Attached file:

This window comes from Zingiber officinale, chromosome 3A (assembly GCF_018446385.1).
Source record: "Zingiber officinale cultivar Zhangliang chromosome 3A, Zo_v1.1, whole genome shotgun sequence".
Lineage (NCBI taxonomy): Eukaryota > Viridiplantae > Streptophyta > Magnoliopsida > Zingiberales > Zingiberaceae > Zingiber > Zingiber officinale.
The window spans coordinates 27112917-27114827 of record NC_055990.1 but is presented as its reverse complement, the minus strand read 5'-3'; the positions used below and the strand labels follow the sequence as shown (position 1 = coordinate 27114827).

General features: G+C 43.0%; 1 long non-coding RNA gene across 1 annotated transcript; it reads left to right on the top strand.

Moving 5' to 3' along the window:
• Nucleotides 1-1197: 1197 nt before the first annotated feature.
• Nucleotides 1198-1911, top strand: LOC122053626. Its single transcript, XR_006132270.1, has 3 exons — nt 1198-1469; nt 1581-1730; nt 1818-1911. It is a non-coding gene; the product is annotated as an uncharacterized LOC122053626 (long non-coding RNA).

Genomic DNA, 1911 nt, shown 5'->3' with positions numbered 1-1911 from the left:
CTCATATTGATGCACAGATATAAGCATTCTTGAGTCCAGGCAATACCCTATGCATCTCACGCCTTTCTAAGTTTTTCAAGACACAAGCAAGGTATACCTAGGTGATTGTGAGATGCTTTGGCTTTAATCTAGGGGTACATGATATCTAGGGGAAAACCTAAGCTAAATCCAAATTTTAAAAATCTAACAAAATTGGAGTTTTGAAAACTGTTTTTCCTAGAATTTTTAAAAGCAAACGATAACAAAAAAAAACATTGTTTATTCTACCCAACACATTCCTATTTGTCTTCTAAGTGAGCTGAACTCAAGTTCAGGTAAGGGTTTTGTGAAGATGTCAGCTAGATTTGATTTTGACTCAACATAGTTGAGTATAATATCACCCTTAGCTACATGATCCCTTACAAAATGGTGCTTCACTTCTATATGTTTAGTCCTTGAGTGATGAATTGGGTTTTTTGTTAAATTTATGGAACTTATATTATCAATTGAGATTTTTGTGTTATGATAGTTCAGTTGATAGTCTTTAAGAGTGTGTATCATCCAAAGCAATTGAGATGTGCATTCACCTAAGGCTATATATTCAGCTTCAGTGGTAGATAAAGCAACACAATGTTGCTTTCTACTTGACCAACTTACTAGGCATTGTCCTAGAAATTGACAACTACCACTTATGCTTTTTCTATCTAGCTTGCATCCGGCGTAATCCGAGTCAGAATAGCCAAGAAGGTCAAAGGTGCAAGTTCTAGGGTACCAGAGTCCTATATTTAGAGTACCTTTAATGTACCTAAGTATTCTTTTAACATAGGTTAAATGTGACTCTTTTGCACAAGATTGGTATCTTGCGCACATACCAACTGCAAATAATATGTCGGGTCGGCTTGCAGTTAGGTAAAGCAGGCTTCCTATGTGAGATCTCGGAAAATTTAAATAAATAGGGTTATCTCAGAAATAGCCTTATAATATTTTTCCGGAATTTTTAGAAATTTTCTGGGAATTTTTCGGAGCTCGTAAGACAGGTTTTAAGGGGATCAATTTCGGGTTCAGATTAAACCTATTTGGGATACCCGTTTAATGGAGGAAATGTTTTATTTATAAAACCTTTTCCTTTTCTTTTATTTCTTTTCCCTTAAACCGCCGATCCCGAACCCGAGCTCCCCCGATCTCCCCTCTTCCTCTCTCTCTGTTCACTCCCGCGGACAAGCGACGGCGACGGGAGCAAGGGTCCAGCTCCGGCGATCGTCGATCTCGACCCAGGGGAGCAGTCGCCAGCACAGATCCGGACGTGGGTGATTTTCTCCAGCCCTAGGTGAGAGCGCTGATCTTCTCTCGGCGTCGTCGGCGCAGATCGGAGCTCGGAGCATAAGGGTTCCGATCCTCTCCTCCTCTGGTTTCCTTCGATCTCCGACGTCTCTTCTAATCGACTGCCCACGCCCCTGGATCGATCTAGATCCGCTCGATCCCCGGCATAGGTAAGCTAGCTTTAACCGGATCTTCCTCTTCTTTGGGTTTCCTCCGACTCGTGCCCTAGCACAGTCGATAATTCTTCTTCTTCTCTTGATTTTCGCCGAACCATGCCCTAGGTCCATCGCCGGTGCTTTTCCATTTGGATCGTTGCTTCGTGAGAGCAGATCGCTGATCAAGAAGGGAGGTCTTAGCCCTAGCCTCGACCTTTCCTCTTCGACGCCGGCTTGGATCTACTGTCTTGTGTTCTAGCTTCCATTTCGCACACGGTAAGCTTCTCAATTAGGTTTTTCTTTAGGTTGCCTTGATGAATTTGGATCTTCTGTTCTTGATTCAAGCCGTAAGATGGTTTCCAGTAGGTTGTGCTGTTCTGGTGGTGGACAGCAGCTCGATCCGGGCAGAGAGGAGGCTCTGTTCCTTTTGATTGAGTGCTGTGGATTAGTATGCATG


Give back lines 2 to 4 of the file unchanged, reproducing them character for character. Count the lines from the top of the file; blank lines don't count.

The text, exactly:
Source record: "Zingiber officinale cultivar Zhangliang chromosome 3A, Zo_v1.1, whole genome shotgun sequence".
Lineage (NCBI taxonomy): Eukaryota > Viridiplantae > Streptophyta > Magnoliopsida > Zingiberales > Zingiberaceae > Zingiber > Zingiber officinale.
The window spans coordinates 27112917-27114827 of record NC_055990.1 but is presented as its reverse complement, the minus strand read 5'-3'; the positions used below and the strand labels follow the sequence as shown (position 1 = coordinate 27114827).